It seems like I hear the phrase “You don’t play by the book” shouted at me all the time. Whether I’m playing blackjack, chess, poker, or even monopoly that phrase seems to follow me wherever I go. To me playing exactly by the book has always been insane. My logic dictates that if we all play every game by this “mysterious book” every game play would end up in a tie. This logic is especially true for contest handicapping, or “contest capping” as I call it. Until now, there hasn’t been much written on contest play. So much of the learning has come from playing experience. But, one thing is for sure, when that book does come out make sure you use it as a guide and not a religion.
Whenever I think about playing by the book it reminds me of a time I played Texas Hold-Em a few years back with a group of friends. Six of us were pretty good players, but one of my friends had been studying the game for months and was determined to rock the poker world. He had invested all of his time reading books, learning strategies, and watching the professionals. He was ready to use his skills, flex his muscles, and crush his friends that night. As the game unfolded, he questioned every move we made. “How can you make that call?” he asked. Then he wondered, “How can you go all in? That’s not by the book!” He shouted at almost every hand. By the end of the night, our future WSOP champion lost his money, and more importantly– his pride. Maybe it was luck that we took his money, and maybe not. But as I walked out that night he said to me, “How can you play like that? None of that is the book.” I quickly turned back around, waved my money at him and said, “Well, your book sucks. You need to start using your instincts, buddy.”
How does all this pertain to contest play? All this talk about playing by the book stems from continuous comments made by some of my fellow horse tournament players claiming that they NEVER play favorites. I have to tell you, I am totally astounded by this way of thinking. The cold, hard fact is that favorites win over 30% of the time. So, in an average online tournament of ten races, it is possible to have a minimum of three favorites cashing a win/place bet in a typical online contest. If you figure another two to three are won by co-favorites or shorter-priced and over-looked horses, that leaves a contest player who follows this “magical book” roughly two to three opportunities to nail a longshot for the entire contest. Not sure how that makes sense. I am not saying playing the favorite every race wins contests, but I certainly believe you have to keep an open mind to it when that horse figures strongly. Most of the high stakes games that I have studied revealed an incredible mixture of longshots and favorites.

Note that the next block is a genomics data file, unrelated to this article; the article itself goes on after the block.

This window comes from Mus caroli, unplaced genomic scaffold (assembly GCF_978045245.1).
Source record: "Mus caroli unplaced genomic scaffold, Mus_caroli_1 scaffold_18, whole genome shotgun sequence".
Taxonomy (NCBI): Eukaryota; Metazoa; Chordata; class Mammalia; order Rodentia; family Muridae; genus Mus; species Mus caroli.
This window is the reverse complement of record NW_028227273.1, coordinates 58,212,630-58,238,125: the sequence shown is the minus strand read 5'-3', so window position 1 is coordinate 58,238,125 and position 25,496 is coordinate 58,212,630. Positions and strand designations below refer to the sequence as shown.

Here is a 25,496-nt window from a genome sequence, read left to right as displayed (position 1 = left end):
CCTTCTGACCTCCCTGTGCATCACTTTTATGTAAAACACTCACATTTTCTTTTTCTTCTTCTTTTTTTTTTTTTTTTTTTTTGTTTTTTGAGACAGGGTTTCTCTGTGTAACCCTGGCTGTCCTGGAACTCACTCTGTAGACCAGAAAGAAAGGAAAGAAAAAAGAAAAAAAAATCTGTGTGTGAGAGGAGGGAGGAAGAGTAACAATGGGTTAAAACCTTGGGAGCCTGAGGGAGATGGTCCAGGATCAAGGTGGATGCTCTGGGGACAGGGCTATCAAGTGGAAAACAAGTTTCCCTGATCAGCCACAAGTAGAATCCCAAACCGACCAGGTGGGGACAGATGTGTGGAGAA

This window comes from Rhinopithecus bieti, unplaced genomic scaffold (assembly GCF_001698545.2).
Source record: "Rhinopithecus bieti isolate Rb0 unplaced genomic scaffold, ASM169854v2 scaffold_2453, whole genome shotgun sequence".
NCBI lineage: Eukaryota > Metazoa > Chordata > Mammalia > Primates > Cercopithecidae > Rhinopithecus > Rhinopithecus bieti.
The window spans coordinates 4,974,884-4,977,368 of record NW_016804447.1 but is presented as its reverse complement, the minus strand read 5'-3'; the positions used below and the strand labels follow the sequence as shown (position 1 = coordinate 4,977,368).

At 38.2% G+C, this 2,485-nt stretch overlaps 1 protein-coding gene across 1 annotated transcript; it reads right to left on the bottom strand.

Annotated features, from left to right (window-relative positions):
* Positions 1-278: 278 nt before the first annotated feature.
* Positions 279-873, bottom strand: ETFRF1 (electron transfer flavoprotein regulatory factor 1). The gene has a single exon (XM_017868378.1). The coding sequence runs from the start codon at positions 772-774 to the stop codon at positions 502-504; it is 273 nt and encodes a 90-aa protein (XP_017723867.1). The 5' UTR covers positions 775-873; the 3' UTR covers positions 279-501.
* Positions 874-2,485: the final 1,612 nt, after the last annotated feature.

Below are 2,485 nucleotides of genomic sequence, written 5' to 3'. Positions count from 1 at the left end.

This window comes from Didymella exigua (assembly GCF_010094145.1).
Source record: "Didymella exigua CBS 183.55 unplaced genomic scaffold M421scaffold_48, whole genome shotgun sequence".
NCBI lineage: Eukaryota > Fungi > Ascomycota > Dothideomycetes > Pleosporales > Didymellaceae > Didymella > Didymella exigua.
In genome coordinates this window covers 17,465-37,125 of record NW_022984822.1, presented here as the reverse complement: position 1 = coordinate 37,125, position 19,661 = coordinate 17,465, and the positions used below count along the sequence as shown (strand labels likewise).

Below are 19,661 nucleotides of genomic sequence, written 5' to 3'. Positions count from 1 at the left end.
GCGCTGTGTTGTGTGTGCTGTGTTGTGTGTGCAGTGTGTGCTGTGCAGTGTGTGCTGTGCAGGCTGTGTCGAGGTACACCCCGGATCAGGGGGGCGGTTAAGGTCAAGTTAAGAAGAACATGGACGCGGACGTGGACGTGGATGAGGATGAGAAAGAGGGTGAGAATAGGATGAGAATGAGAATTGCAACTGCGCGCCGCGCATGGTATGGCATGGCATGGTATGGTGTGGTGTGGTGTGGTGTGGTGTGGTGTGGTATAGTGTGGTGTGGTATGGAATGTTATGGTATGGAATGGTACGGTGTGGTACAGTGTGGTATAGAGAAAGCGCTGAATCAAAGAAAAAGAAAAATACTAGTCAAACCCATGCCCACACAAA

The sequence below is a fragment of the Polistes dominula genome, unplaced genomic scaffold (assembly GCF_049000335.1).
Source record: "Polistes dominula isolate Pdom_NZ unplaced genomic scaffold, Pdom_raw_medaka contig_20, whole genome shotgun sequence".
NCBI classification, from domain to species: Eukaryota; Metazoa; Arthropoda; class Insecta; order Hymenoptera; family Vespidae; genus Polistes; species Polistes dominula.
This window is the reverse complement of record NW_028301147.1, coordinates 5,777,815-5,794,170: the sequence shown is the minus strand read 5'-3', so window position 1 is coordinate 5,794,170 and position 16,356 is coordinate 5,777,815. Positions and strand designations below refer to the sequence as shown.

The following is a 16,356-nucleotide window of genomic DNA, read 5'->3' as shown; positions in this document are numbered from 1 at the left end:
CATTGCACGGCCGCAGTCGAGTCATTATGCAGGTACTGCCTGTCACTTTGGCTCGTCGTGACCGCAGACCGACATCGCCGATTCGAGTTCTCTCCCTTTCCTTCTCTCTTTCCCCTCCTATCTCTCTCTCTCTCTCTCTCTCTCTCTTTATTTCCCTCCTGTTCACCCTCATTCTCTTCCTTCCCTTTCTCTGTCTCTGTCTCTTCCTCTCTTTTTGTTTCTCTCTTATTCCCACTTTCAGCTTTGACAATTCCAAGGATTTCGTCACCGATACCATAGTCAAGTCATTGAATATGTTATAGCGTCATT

I think Einstein said it best: “Insanity is doing the same thing over and over again and expecting different results.” Maybe he knew a little about the dynamic world of “contest capping.” If you are constantly winning playing ONLY longshots in online contests, then by all means don’t change a thing. But, I think most top players will agree that using a favorite or two every now and then will give you good positioning and make you a more competitive online player.
I say it’s time we all listen to Einstein.